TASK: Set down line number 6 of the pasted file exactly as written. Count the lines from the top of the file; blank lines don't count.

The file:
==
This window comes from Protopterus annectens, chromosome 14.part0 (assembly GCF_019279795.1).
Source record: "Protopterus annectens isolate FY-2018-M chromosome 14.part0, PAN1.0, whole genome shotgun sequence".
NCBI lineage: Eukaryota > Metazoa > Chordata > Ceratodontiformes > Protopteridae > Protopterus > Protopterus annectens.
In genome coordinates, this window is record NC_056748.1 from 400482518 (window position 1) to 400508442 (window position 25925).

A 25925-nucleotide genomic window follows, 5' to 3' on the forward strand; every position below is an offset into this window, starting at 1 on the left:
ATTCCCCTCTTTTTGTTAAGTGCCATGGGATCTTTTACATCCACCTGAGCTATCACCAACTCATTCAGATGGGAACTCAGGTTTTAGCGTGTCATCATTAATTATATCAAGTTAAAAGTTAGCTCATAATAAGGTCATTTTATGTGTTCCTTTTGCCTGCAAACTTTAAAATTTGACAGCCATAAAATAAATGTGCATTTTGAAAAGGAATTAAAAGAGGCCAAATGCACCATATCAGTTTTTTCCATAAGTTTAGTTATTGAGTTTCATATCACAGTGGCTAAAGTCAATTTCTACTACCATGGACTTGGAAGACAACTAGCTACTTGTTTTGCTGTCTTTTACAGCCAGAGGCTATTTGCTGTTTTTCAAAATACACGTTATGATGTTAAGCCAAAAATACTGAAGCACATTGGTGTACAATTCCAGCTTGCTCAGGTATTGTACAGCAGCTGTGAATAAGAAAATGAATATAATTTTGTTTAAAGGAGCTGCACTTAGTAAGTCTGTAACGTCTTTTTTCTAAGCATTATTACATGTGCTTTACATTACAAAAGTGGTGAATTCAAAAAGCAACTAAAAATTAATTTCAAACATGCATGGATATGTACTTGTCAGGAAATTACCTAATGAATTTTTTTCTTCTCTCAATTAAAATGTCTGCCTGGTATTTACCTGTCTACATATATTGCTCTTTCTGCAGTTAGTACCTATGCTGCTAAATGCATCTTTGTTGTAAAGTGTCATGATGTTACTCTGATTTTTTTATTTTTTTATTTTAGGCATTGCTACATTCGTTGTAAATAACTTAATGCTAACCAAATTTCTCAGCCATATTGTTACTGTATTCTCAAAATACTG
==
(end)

ATTCCCCTCTTTTTGTTAAGTGCCATGGGATCTTTTACATCCACCTGAGCTATCACCAACTCATTCAGATGGGAACTCAGGTTTTAGCGTGTCATCATTAATTATATCAAGTTAAAAGTTAGCTCATAATAAGGTCATTTTATGTGTTCCTTTTGCCTGCAAACTTTAAAATTTGACAGCCATAAAATAAATGTGCATTTTGAAAAGGAATTAAAAGAGGCCAAATGCACCATATCAGTTTTTTCCATAAGTTTAGTTATTGAGTTTCATATCACAGTGGCTAAAGTCAATTTCTACTACCATGGACTTGGAAGACAACTAGCTACTTGTTTTGCTGTCTTTTACAGCCAGAGGCTATTTGCTGTTTTTCAAAATACACGTTATGATGTTAAGCCAAAAATACTGAAGCACATTGGTGTACAATTCCAGCTTGCTCAGGTATTGTACAGCAGCTGTGAATAAGAAAATGAATATAATTTTGTTTAAAGGAGCTGCACTTAGTAAGTCTGTAACGTCTTTTTTCTAAGCATTATTACATGTGCTTTACATTACAAAAGTGGTGAATTCAAAAAGCAACTAAAAATTAATTTCAAACATGCATGGATATGTACTTGTCAGGAAATTACCTAATGAATTTTTTTCTTCTCTCAATTAAAATGTCTGCCTGGTATTTACCTGTCTACATATATTGCTCTTTCTGCAGTTAGTACCTATGCTGCTAAATGCATCTTTGTTGTAAAGTGTCATGATGTTACTCTGATTTTTTTATTTTTTTATTTTAGGCATTGCTACATTCGTTGTAAATAACTTAATGCTAACCAAATTTCTCAGCCATATTGTTACTGTATTCTCAAAATACTG